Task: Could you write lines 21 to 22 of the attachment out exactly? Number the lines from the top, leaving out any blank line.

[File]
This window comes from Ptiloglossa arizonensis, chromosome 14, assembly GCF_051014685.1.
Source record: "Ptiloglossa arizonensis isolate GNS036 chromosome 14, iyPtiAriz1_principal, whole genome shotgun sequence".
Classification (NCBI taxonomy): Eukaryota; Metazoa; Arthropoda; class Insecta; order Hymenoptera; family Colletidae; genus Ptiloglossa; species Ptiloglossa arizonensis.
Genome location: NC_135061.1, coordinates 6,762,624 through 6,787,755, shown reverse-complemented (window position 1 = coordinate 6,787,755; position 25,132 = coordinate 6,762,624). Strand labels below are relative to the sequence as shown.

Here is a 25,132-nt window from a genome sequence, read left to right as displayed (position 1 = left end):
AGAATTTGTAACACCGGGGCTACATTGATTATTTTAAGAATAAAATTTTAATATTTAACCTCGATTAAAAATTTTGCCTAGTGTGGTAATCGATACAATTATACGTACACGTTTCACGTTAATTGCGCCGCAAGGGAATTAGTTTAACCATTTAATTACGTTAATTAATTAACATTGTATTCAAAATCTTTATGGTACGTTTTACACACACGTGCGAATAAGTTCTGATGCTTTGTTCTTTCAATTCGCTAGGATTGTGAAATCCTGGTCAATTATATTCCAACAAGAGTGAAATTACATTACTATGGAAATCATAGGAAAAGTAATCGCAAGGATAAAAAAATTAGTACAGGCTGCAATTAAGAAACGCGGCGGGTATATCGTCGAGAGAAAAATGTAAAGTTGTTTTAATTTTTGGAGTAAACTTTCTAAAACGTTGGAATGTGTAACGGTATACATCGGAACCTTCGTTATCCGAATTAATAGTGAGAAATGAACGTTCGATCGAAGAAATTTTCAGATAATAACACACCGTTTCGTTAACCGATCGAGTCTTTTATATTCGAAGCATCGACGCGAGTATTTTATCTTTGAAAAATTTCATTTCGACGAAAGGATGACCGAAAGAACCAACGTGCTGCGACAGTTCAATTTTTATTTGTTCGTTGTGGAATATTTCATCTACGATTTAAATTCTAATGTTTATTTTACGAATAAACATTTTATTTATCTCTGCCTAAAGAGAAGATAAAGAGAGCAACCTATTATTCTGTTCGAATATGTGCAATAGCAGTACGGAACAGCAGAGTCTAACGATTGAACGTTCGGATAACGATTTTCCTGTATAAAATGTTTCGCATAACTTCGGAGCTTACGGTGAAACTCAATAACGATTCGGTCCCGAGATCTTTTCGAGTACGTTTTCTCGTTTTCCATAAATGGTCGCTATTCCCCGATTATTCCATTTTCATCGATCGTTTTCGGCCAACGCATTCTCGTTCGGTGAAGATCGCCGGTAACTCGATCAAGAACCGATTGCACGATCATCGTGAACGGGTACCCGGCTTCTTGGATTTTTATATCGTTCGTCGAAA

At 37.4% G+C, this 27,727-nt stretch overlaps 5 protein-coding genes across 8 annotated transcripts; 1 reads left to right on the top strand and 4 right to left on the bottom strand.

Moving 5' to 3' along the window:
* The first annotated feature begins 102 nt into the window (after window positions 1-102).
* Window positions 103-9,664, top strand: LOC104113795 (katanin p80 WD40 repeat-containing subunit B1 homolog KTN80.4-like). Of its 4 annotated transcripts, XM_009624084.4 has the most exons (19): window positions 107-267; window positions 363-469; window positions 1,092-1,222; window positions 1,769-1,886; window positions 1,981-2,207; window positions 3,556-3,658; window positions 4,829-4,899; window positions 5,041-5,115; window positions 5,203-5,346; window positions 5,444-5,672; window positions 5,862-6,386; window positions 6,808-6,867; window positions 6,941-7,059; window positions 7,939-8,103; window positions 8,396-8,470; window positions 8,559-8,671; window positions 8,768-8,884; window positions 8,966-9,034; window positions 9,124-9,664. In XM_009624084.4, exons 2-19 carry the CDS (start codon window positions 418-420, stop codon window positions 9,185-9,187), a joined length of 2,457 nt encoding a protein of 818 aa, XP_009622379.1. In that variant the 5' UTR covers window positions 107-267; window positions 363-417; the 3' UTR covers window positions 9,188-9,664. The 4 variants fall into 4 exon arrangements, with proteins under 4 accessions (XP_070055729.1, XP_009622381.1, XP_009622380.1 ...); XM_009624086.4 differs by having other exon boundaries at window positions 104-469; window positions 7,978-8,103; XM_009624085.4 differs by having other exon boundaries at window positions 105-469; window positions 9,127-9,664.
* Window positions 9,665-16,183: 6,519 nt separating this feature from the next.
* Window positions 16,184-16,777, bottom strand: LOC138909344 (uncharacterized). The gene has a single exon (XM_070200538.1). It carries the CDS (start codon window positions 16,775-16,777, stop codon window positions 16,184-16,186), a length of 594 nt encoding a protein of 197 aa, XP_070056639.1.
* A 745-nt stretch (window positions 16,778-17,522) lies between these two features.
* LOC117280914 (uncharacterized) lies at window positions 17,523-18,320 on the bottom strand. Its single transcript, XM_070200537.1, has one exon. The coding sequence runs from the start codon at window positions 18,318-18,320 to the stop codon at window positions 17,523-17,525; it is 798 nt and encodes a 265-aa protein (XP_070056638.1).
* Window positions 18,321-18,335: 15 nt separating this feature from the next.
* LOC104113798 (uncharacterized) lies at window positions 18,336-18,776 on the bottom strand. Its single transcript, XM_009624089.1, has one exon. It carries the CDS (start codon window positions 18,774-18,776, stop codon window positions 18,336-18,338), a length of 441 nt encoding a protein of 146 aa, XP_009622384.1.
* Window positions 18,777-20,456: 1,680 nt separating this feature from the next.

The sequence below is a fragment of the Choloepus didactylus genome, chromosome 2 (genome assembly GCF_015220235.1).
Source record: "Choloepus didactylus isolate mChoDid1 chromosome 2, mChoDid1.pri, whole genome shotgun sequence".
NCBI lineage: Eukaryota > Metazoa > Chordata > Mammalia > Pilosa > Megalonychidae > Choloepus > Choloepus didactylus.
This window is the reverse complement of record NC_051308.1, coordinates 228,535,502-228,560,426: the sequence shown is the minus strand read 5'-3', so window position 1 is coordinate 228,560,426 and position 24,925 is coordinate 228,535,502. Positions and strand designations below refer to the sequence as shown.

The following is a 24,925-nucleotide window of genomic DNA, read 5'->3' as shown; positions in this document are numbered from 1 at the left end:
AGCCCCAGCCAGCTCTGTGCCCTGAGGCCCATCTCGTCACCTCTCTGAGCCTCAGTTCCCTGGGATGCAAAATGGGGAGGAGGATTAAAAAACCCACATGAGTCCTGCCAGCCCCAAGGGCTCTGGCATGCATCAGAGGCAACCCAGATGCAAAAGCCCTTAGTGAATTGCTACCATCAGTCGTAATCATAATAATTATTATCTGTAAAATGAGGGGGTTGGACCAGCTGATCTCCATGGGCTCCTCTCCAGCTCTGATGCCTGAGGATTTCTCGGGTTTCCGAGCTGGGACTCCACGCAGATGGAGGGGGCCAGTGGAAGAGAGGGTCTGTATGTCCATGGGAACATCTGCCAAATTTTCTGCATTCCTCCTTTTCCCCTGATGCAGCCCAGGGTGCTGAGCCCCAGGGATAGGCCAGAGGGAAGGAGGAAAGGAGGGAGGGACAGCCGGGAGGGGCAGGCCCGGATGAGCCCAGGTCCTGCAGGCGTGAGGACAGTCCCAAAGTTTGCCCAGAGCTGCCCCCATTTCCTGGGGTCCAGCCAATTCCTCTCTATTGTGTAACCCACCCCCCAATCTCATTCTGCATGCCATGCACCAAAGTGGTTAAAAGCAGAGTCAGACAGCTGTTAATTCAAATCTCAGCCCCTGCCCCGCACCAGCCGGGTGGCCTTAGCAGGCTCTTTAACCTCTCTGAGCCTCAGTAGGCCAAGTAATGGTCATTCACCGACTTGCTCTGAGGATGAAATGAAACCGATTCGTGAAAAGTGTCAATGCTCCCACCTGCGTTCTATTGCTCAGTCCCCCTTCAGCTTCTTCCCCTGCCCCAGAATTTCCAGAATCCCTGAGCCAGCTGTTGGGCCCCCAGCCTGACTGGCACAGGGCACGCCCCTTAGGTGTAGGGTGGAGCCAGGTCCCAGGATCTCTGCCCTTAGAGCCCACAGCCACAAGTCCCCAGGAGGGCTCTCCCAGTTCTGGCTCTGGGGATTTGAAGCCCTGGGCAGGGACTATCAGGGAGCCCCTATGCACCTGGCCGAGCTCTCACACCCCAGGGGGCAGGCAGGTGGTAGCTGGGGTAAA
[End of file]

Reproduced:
This window is the reverse complement of record NC_051308.1, coordinates 228,535,502-228,560,426: the sequence shown is the minus strand read 5'-3', so window position 1 is coordinate 228,560,426 and position 24,925 is coordinate 228,535,502. Positions and strand designations below refer to the sequence as shown.

The following is a 24,925-nucleotide window of genomic DNA, read 5'->3' as shown; positions in this document are numbered from 1 at the left end: